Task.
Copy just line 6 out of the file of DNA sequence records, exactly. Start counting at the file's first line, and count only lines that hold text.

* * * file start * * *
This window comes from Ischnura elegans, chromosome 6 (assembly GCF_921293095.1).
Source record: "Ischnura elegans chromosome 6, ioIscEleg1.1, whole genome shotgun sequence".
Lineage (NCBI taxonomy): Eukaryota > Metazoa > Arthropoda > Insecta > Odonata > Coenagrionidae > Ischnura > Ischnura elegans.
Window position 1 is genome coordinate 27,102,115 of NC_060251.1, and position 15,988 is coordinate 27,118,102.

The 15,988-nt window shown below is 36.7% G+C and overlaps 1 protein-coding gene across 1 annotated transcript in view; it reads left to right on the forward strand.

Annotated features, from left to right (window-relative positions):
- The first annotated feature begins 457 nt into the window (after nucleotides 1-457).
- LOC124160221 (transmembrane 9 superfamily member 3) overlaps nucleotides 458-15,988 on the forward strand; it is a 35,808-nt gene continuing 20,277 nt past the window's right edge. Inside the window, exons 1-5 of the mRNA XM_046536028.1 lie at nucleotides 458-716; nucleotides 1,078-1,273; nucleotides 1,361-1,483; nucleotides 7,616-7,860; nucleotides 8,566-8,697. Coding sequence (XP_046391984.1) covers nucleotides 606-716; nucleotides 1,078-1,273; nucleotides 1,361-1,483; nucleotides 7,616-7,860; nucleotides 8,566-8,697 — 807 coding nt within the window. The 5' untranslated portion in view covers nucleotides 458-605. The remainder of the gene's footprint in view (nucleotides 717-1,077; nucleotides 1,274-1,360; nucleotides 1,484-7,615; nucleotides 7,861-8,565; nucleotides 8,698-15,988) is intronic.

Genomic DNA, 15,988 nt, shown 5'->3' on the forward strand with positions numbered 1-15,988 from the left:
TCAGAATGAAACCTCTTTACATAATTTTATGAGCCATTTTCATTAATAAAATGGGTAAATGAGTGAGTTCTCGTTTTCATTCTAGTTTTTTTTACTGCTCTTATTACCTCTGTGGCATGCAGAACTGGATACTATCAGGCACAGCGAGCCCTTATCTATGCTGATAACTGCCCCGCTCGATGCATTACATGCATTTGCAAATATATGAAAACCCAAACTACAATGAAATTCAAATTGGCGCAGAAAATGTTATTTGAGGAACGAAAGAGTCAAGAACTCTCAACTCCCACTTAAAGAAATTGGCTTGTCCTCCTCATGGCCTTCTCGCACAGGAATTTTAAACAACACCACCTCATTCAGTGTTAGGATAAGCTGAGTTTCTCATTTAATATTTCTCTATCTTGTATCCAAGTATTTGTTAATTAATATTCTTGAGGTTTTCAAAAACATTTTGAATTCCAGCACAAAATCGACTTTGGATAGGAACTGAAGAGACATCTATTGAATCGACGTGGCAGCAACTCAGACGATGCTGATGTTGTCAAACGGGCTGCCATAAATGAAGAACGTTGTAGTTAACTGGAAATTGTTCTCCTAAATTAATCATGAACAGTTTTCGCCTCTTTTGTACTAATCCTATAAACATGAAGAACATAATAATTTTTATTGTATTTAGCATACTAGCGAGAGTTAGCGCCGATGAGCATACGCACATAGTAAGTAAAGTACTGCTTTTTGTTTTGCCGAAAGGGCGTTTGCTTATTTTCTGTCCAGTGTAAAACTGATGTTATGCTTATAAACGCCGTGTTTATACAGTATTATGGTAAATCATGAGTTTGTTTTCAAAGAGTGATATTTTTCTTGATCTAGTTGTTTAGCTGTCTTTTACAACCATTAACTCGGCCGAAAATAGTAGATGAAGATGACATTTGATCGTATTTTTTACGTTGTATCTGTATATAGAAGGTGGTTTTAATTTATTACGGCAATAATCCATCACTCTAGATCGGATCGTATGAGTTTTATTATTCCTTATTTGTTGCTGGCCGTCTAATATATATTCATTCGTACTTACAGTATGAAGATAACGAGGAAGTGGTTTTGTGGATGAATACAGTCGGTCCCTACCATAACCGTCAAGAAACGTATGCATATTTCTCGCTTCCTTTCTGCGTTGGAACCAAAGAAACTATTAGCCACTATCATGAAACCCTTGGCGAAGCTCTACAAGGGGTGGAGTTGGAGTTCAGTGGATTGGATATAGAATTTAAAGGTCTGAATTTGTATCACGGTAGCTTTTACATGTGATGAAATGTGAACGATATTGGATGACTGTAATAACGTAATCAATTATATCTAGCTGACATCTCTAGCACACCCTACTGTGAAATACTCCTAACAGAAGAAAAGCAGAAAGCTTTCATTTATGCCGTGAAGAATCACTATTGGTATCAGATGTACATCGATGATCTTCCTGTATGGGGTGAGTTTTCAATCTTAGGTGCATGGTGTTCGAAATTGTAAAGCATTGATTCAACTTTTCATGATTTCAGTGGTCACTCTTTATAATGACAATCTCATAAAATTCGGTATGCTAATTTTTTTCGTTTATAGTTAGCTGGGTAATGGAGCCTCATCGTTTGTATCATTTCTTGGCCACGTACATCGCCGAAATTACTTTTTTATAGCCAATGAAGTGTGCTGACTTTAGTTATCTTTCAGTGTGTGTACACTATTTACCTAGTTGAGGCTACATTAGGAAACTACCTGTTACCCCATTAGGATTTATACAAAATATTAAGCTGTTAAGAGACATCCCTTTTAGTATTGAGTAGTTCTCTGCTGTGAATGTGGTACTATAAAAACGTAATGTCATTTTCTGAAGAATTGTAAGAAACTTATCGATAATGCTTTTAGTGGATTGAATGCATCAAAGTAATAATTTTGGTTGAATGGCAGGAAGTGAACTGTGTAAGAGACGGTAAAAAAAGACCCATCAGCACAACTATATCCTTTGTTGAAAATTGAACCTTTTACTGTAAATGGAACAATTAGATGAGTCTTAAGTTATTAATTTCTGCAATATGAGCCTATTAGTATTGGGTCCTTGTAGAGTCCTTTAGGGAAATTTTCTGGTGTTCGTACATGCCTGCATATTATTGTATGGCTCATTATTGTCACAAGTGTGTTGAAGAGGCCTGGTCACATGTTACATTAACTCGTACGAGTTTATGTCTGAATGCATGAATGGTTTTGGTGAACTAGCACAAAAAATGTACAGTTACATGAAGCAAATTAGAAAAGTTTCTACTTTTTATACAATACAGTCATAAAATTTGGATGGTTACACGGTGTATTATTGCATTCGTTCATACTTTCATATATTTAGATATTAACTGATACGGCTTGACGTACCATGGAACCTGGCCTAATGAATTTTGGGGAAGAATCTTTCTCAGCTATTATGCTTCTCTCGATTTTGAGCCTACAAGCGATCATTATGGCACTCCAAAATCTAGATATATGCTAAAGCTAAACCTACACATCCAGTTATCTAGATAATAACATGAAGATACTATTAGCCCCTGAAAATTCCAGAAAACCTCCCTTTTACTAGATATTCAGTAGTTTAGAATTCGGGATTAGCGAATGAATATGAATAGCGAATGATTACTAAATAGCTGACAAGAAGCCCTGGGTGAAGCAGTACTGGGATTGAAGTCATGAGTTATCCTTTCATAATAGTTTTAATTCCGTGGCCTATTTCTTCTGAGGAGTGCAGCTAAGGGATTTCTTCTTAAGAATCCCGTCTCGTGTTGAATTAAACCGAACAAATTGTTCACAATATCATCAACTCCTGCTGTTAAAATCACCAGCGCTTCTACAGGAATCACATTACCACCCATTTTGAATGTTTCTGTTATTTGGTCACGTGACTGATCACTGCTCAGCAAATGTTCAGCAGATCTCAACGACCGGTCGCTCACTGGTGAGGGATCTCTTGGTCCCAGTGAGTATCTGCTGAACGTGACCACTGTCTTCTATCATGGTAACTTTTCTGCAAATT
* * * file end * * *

Annotated features, from left to right (window-relative positions):